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4 N. I. L. § 119: Notice of dishonor is dispensed with when, after the exercise of reasonable diligence, it cannot be given to or does not reach the parties sought to be charged.'

5 Bank of Utica v. Bender, 21 Wend. 643; Cases, 191; Carroll v. Upton, 3 Comst. 272; Walker v. Stetson, 14 Ohio St. 89; Cases, 195; Bank of Columbia v. Lawrence, 1 Peters, 578; Wheeler v. Field, 6 Met. 290; Peters v. Hobbs, 25 Ark. 67; Farmers' Bank v. Gunnell, 26 Gratt. 131; Tardy v. Boyd, id. 631.

Reasonable diligence having been exercised, the notifying party may, it seems, rest in security; it matters not now what further information may come to hand; even if it show that the information acted upon was false and the true state of things is now made known, it may be disregarded. So it has been held by high authority,' though the contrary has been laid down, but in ignorance apparently of the former decision.2

What has been said in the foregoing sections is said upon the assumption that no excuse for omitting the step or steps has arisen.

1 Lambert v. Ghiselin, 9 How. 552.

* Beale v. Parrish, 20 N. Y. 407.



The rule stated.

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HERETOFORE it has been assumed that no question of permanent excuse in regard to the steps for fixing the indorser's liability was involved, though mere delays and the reasons therefor, or temporary excuses, have been under consideration from time to time. The law in regard to temporary excuses may be thus summed up: Whenever it has become impracticable, without fault of the holder, to take the steps at the time required, the holder is excused from doing so until a reasonable time after it becomes practicable to take the steps. Of course if the indorser himself has caused the delay, as by indorsing just before or at maturity, at a place too distant for presentment thereupon, at maturity, the indorser will not be permitted to object to the delay.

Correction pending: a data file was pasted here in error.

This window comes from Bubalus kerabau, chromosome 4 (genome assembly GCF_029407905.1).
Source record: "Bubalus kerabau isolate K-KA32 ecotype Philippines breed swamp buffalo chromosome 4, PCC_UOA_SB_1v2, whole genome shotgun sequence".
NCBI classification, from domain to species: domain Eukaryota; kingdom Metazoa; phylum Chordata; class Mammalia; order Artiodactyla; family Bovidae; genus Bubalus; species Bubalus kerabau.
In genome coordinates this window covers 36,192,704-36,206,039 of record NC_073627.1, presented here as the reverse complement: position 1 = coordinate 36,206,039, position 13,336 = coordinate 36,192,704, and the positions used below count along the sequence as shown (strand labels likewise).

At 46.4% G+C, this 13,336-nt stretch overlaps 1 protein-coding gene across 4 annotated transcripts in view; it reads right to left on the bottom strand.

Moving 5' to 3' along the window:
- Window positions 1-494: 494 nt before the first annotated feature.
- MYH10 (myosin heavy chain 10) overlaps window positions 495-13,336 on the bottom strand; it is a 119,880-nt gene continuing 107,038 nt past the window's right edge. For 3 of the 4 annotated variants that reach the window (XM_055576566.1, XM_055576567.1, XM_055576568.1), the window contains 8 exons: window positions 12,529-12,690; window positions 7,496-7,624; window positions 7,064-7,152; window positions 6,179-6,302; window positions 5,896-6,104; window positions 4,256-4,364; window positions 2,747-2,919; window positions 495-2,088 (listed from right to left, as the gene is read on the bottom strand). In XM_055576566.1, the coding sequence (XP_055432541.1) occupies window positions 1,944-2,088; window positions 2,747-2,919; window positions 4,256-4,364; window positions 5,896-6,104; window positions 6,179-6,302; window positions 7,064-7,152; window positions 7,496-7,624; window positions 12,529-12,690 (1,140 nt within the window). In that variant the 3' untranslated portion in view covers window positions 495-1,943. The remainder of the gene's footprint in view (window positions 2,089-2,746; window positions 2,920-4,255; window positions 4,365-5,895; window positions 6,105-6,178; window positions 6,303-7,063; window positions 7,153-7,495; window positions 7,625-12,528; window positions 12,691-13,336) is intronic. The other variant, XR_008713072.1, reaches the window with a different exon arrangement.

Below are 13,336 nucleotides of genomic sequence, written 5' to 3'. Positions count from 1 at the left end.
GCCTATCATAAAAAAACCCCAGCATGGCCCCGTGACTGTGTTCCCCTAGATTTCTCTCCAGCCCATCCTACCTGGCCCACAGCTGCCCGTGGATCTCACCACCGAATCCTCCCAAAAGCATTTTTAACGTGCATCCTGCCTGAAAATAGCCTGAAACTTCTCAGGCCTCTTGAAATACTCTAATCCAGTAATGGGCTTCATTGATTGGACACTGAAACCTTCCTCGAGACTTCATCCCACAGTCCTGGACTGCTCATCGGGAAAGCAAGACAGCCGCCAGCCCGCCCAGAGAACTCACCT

Now, however, we encounter cases in which one or more of the steps was omitted altogether, and the plaintiff's contention is that the taking of the steps at any time was unnecessary, the law merchant finding in the facts a sufficient excuse for the omission. What facts then excuse, not some delay, but permanent omission, the indorser being held, notwithstanding, as if all the steps presumptively required had been taken ? Waiver and facts not of waiver may constitute such excuse.

1 N. I. L. §§ 88, 120. See Windham Bank v. Norton, 22 Conn. 213; Cases, 132; Farmers' Bank v. Gunnell, 26 Gratt. 131; Tardy v. Boyd, id. 631; Lane v. Bank of West Tennessee, 9 Heisk. 419; Dunbar v. Tyler, 44 Miss. 1; Durden v. Smith, id. 548; Bank of Old Dominion v. McVeigh, 26 Gratt. 785, 805, 806.